Giuseppe Raviola, M’Imunya Machoki, Esther Mwaikambo and Mary Jo Delvecchio Good
Culture, Medicine and Psychiatry, 2002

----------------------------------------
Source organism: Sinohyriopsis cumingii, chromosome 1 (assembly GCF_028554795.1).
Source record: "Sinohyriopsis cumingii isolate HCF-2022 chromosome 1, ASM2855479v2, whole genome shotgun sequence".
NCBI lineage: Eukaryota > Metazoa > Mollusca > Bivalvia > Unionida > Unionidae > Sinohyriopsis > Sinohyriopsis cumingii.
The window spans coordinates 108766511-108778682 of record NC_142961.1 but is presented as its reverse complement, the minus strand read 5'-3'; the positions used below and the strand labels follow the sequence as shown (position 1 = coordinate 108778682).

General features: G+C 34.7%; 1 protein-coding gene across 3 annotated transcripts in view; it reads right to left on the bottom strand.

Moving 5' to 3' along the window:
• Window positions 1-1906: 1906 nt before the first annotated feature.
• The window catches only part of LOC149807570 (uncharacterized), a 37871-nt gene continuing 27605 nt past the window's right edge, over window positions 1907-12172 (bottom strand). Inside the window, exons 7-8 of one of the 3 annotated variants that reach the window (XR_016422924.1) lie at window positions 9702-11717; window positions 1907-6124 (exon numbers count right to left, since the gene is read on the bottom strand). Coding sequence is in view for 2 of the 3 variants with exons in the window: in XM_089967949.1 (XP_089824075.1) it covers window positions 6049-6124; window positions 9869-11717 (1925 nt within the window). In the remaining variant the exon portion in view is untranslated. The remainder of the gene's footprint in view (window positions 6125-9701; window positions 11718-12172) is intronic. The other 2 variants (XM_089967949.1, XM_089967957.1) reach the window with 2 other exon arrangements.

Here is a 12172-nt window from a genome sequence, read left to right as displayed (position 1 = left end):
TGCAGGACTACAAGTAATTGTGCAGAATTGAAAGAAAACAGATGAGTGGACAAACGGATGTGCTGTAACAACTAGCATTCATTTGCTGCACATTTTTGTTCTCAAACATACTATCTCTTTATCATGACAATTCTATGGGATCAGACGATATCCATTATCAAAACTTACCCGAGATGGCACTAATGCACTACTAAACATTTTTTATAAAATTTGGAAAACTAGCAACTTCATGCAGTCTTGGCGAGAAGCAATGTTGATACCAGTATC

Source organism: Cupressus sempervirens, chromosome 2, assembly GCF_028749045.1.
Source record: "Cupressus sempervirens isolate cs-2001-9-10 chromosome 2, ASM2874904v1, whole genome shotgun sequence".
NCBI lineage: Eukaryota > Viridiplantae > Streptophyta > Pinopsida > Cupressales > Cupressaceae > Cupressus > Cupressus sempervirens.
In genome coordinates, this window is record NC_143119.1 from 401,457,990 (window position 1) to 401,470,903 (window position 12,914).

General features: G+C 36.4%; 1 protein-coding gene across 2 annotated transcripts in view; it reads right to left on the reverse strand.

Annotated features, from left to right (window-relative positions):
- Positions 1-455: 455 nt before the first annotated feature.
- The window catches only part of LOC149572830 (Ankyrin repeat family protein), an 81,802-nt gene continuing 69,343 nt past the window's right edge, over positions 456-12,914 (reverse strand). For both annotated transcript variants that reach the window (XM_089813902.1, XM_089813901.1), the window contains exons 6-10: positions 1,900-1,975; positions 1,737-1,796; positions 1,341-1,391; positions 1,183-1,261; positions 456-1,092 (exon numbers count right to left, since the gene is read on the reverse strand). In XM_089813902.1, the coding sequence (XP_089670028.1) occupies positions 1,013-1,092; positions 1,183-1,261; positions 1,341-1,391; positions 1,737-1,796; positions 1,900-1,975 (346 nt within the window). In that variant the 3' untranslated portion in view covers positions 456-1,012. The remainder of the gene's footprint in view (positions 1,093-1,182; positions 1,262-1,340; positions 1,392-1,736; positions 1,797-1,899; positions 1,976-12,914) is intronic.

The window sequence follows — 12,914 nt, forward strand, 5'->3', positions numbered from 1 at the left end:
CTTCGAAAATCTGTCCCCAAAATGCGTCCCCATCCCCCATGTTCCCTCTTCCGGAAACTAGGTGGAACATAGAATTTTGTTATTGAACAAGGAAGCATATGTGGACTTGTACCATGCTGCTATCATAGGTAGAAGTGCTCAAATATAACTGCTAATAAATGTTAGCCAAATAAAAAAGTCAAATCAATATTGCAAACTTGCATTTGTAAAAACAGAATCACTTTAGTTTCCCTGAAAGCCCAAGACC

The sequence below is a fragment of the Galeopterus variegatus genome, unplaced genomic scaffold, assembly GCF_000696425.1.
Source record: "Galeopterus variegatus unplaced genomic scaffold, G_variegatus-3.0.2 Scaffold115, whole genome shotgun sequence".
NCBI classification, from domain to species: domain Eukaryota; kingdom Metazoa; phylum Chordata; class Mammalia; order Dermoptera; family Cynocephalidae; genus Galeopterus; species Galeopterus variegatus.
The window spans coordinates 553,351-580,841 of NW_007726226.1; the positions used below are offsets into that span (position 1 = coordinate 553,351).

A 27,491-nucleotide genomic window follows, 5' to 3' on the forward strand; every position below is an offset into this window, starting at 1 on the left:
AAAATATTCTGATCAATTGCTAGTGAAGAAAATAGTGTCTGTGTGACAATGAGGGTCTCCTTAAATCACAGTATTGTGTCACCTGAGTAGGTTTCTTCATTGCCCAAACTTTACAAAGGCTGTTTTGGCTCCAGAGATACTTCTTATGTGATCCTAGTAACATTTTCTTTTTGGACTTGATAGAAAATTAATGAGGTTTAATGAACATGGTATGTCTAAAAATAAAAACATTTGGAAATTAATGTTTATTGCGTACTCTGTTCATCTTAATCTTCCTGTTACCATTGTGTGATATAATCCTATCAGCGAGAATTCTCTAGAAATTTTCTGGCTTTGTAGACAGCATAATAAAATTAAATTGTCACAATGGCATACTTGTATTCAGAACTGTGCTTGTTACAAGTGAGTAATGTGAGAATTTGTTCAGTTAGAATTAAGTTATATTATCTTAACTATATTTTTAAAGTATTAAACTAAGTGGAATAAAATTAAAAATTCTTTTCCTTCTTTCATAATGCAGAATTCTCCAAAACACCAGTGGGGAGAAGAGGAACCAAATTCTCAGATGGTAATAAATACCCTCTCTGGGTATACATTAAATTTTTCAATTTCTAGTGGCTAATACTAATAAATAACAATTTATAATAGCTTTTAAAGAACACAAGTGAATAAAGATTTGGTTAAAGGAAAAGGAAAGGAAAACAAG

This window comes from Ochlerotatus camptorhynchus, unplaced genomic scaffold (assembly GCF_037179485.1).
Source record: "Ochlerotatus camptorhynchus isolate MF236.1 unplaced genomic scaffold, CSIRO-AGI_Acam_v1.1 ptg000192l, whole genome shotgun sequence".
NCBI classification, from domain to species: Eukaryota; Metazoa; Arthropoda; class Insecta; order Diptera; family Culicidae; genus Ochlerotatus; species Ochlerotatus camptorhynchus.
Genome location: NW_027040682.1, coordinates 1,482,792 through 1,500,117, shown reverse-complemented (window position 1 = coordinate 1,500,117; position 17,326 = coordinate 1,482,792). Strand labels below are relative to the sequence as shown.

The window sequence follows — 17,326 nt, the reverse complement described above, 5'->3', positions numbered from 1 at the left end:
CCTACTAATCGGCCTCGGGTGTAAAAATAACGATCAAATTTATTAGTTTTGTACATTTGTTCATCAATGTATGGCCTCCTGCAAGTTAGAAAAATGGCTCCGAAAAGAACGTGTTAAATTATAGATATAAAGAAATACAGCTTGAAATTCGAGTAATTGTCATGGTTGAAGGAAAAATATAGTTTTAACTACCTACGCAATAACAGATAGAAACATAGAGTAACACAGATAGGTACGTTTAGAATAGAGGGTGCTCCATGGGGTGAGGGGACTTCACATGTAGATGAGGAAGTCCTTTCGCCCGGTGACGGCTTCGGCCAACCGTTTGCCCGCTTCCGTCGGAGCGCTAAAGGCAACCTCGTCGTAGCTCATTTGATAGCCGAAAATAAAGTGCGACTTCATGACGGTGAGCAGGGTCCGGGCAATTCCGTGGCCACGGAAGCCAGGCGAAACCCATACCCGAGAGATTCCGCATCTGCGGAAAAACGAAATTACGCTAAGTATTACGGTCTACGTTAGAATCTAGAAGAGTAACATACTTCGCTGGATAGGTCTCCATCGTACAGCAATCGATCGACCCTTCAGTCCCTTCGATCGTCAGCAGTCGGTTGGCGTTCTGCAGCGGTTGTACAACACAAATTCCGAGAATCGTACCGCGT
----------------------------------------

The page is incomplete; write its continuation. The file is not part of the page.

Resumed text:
"This paper describes the experiences of physicians-in-training at a public hospital in Nairobi, Kenya, where medical professionals practice in an environment characterized by both significant lack of resources and patients with HIV/AIDS in historically unprecedented numbers. The data reported here are part of a larger study examining ethical dilemmas in medical education and practice among physicians in East Africa. A questionnaire and semi-structured interview were completed by fifty residents in four medical specialties, examining social and emotional supports, personal and professional sources of stress, emotional numbing and disengagement from patients and peers, and symptoms of post-traumatic stress and depression. The factors affecting resident well-being are found in this study to be more complex than previous interviews suggested. This study highlights the fact that as a result of working in an environment characterized by poor communication among hospital staff as well as a lack of resources and high numbers of patients with HIV/AIDS, residents’ perceptions of themselves – their technical proficiency, their ability to care and feel for others and themselves, and for some their entire sense of self – are significantly affected. Also affected are the patients they work to treat."